Age isn't a factor when it comes to improving your health and leading a healthier lifestyle, say researchers in the US who suggest that a better diet and exercise is all that's needed to live better, even if you've had an unhealthy lifestyle in the past.
The study, led by Dr. Richard S. Rivlin, professor of medicine at Weill Cornell Medical College and attending physician at NewYork-Presbyterian/Weill Cornell, stated that many elderly people feel that it is too late for them to improve their health, but that is simply not true.
"I think this is an extremely important and positive message. Many elderly people feel that it is too late for them to improve their health, but that is simply not true," Rivlin said.
In the study, the researchers analysed that how the elderly could ward off risks to their health late in life by improving body composition, i.e. by lowering fat and boosting muscle mass, adhering to a low-calorie and low-fat diet, high in vegetables and fruits, with a regular exercise plan, could help the elderly stave off the diseases of aging.
"When measures to combat chronic disease are started in one's 60s and 70s, there are still definite benefits. But older adults must realize that there is no quick fix. They must change their lifestyles," Rivlin said.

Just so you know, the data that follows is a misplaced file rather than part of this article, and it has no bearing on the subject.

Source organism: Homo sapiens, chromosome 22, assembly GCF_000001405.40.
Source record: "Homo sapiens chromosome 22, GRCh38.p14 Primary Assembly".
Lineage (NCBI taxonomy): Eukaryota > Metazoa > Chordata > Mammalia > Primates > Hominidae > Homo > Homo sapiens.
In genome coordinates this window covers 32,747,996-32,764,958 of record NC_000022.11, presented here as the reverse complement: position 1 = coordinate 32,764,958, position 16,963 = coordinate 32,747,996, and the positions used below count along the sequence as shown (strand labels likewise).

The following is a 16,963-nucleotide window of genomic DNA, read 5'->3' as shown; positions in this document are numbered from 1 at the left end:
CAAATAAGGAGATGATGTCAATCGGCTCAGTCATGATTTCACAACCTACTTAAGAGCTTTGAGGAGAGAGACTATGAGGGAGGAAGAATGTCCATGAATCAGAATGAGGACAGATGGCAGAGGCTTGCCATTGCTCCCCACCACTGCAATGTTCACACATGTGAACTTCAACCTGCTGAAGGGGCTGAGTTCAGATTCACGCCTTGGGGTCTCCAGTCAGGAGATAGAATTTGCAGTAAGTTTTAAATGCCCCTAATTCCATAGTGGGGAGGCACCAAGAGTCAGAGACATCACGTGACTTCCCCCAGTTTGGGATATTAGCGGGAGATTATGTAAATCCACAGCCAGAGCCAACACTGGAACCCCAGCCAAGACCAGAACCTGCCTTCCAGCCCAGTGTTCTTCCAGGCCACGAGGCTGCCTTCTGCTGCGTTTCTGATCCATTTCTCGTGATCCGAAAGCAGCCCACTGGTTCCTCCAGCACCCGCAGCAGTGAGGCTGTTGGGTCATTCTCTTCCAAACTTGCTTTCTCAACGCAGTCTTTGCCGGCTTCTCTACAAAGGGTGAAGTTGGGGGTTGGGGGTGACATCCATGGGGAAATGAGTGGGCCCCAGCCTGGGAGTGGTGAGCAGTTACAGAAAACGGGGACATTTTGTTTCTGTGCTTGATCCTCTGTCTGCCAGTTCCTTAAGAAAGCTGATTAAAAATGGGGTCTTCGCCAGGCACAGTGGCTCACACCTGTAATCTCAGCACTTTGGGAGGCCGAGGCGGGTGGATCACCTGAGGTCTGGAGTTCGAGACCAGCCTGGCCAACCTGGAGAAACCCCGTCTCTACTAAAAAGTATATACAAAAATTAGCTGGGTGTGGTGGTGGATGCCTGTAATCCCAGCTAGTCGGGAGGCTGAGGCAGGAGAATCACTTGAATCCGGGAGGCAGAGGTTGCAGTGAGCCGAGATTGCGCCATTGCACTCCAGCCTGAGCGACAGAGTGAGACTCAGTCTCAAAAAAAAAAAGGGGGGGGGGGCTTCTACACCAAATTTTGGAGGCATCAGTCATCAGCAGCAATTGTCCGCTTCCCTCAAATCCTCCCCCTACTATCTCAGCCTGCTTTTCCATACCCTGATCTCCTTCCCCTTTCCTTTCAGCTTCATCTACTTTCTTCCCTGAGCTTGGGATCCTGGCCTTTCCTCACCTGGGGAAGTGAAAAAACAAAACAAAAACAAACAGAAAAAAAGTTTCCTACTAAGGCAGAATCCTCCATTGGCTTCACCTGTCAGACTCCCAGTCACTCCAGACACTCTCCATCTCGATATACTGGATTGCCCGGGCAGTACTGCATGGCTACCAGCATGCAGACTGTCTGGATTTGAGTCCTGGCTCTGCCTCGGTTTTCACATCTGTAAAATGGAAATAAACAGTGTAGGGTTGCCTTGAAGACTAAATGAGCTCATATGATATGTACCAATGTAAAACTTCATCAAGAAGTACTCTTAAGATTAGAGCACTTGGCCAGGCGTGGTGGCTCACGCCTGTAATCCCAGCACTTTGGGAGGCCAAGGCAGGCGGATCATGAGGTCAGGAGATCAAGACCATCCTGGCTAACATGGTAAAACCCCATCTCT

The specific findings were - lowering high blood pressure or hypertension, major risk for cardiovascular disease, through improved diet and exercise had more dramatic health benefits for the elderly than for any other age group.
Older adults who adhered to a low-calorie diet with regular exercise had lower rates of cancer also benefits of weight training include increased ability to burn calories and prevention of osteoporosis.
As for the calcium and vitamin D supplements, it helped the seniors slow rates of bone loss and reduce the number of bone fractures.
"Our study reviews and presents the most up-to-date information showing the influence a healthy lifestyle may have on cardiovascular disease, cancer and osteoporosis," Rivlin said.
"I also believe that the risk for other diseases, like diabetes and pulmonary disease, can also be avoided through later intervention. But, the earlier, the better," Rivlin added.
The study is published in the American Journal of Clinical Nutrition.